Sunday, 28 April 2013

Kenya remembered, and Russia too.

A few years ago I was fortunate enough to spend 2 weeks in Kenya working on an intensive programme for nurses who wanted to top up their qualifications to Degree level in order to start on a Master’s programme at the University of Dundee. It was an extremely interesting and sometimes challenging experience. The usual classroom props, power point projectors, electronic white boards, books and so on were completely absent. The closest there was to anything more modern than a flip chart was a battered overhead projector used to show acetate slides to the students.

The electricity would often go off, and stay off for hours at a time. Time tables were extremely flexible with classes running all morning or just for an hour. The students, who came from all over Kenya, stayed in a hostel and worked from 08.00 through until 18.00, with a short lunch break in-between. They were hugely competitive and loved group work and presenting their ideas. Many students would work late into the night and greet you the next morning with long lists of questions. I very much enjoyed the experience and often recall the trip as it occurred around this time of the year as I celebrated my birthday while out there. Well the students helped celebrate – they organised a cake, and at the end of the day we had an impromptu tea and cake birthday party.

I also recall the trip because while I was there I was able to visit the Mathari National Hospital. The Mathari Hospital was established in 1904 as a small pox isolation centre but then became a mental health unit called The Lunatic Asylum. In 1924 it was renamed Mathari Mental Hospital. In 1978 a Maximum Security Unit was opened, and it was this that I wanted to see as my recent experience in clinical practice had been at a large Forensic Unit for Adolescents which included a secure unit. What I saw at the Mathari unit was humbling. As a mental health nurse what I witnessed challenged my understanding of mental health care. The memories have stayed with me ever since.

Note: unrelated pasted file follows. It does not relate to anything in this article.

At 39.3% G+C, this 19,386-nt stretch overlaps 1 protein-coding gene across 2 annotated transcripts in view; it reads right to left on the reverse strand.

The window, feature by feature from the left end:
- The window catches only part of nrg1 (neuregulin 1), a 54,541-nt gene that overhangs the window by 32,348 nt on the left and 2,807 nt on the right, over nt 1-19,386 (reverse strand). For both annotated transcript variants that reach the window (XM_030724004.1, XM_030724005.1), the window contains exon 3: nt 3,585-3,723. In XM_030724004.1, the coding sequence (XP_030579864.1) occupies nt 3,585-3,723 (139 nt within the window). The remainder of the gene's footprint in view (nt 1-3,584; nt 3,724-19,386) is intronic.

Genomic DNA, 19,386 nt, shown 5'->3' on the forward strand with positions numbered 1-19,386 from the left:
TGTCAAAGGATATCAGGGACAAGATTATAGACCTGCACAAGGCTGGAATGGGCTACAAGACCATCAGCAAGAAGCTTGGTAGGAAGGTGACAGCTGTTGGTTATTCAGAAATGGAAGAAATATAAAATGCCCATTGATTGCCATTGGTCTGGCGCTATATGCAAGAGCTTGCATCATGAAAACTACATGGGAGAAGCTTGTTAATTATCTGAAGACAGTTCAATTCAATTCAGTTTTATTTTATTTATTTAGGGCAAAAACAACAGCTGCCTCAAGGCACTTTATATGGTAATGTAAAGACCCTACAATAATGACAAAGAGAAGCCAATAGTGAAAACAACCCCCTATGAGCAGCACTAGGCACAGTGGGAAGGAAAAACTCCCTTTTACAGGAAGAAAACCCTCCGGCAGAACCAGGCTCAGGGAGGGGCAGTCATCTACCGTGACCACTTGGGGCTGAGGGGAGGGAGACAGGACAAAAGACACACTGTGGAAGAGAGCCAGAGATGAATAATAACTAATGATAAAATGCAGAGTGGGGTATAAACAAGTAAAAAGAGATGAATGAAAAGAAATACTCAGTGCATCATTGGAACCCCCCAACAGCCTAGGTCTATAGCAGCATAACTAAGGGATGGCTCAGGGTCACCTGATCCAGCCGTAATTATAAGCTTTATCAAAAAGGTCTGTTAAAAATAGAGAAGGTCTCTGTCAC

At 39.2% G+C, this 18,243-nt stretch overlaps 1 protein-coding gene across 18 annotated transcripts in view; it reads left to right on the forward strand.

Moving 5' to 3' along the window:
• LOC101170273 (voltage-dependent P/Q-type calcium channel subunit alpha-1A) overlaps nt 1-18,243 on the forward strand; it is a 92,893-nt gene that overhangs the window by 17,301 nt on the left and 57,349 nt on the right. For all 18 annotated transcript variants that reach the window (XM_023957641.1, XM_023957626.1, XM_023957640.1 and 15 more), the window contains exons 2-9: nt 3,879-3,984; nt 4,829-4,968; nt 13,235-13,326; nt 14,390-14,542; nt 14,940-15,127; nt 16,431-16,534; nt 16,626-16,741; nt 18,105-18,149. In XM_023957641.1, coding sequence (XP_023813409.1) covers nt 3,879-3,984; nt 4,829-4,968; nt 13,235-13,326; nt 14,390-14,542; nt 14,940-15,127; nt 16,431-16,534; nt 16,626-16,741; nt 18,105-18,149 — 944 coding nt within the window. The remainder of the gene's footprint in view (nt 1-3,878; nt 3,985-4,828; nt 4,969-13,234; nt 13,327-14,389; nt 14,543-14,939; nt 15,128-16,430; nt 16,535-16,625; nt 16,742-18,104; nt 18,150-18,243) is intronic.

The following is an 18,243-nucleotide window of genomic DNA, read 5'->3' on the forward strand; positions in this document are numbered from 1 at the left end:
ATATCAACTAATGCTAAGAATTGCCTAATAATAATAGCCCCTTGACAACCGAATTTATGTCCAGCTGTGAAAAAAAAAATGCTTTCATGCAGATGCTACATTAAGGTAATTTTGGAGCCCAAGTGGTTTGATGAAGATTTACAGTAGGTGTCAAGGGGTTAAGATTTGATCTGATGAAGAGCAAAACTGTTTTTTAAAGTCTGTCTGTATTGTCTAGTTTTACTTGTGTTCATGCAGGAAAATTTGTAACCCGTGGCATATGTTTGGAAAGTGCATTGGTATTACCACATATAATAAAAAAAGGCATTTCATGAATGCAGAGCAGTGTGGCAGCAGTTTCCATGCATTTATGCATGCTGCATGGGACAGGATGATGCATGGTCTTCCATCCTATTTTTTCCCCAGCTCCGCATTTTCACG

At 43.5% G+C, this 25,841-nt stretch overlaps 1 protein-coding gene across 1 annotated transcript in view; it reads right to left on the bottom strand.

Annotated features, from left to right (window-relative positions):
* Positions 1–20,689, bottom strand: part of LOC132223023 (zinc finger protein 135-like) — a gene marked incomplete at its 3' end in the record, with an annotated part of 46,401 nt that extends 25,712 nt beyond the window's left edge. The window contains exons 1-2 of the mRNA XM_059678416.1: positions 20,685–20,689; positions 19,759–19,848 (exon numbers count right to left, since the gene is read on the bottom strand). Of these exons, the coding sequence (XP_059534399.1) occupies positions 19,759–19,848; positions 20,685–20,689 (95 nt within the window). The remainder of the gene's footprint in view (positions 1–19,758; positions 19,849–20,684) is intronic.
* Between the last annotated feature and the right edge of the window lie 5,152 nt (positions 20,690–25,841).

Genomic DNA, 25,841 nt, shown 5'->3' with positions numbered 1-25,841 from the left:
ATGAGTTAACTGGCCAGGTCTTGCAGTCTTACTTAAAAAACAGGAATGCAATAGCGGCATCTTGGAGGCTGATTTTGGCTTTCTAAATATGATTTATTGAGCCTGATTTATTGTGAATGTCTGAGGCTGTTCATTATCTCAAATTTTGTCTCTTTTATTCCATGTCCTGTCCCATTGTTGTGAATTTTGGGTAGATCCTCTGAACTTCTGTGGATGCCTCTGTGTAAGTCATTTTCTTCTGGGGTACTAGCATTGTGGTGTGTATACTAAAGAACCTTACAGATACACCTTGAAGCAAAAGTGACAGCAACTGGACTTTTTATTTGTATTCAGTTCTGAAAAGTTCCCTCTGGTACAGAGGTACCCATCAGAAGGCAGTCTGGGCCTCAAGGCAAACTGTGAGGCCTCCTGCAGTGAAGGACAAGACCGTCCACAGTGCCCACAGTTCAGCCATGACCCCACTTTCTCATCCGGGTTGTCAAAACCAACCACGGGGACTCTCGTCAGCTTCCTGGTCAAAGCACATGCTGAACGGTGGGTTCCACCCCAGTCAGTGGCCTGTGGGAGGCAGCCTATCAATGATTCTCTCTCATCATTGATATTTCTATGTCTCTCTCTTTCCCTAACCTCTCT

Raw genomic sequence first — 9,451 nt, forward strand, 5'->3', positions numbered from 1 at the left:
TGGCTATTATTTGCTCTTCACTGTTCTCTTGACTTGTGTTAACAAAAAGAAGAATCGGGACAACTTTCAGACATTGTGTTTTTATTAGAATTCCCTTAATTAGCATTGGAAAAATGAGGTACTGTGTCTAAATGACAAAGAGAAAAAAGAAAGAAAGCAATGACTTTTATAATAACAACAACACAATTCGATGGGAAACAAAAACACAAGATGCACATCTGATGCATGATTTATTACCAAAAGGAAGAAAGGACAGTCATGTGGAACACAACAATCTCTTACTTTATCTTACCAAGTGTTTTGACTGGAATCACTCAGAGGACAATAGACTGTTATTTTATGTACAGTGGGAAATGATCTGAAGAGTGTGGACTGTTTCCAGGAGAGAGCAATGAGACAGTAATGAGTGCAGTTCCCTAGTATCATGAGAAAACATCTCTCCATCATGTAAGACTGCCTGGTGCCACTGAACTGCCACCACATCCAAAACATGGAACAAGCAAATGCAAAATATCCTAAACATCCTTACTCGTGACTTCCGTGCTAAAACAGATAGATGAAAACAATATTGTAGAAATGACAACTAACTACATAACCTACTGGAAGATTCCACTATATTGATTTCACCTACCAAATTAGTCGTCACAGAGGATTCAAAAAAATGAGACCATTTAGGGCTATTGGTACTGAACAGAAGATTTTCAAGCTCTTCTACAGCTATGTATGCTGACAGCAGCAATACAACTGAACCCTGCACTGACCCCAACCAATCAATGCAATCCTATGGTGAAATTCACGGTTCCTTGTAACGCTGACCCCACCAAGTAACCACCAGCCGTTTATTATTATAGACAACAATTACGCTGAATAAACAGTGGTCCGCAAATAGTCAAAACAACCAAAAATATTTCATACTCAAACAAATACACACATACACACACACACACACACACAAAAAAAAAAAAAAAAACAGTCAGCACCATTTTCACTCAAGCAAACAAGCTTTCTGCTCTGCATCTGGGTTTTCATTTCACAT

People had been admitted there and had been patients for years, often forgotten by friends and families. Male and female adults were cared for in the same ward as children, and there was a complete lack of ‘designed in’ security, but plenty of bars on the windows and locks on the doors. Patients were locked into dormitories at night, often in very over crowded rooms. Many showed signs of being sedated. In 2011 CNN ran a documentary on the conditions that was hard hitting and emotionally challenging. These days, although the erratic electricity supply continues to make life difficult, there have been significant improvements in the care and conditions provided.

Yesterday, all of these memories came flooding back when I read the dreadful story of the fire last Thursday night at the Psychiatric Hospital No 14, Ramenskiy, Russia. 38 people, aged 20 -76 years old died in the blaze; 36 were patients, sleeping behind barred windows and were heavily sedated. The fire was believed to have been started by a patient who ignored the smoking ban. There have been many fires at Russia’s state health care institutions in recent years, all with heavy loss of life. In 2006, a fire at a Moscow drug rehabilitation centre killed 45 women, 63 older people died at a nursing home in Krasnodar in 2007, and in 2009, 23 people died at another nursing home in Komi. The sad news from Ramenskiy certainly puts lasts weeks somewhat at times arcane RCN congress discussions into perspective.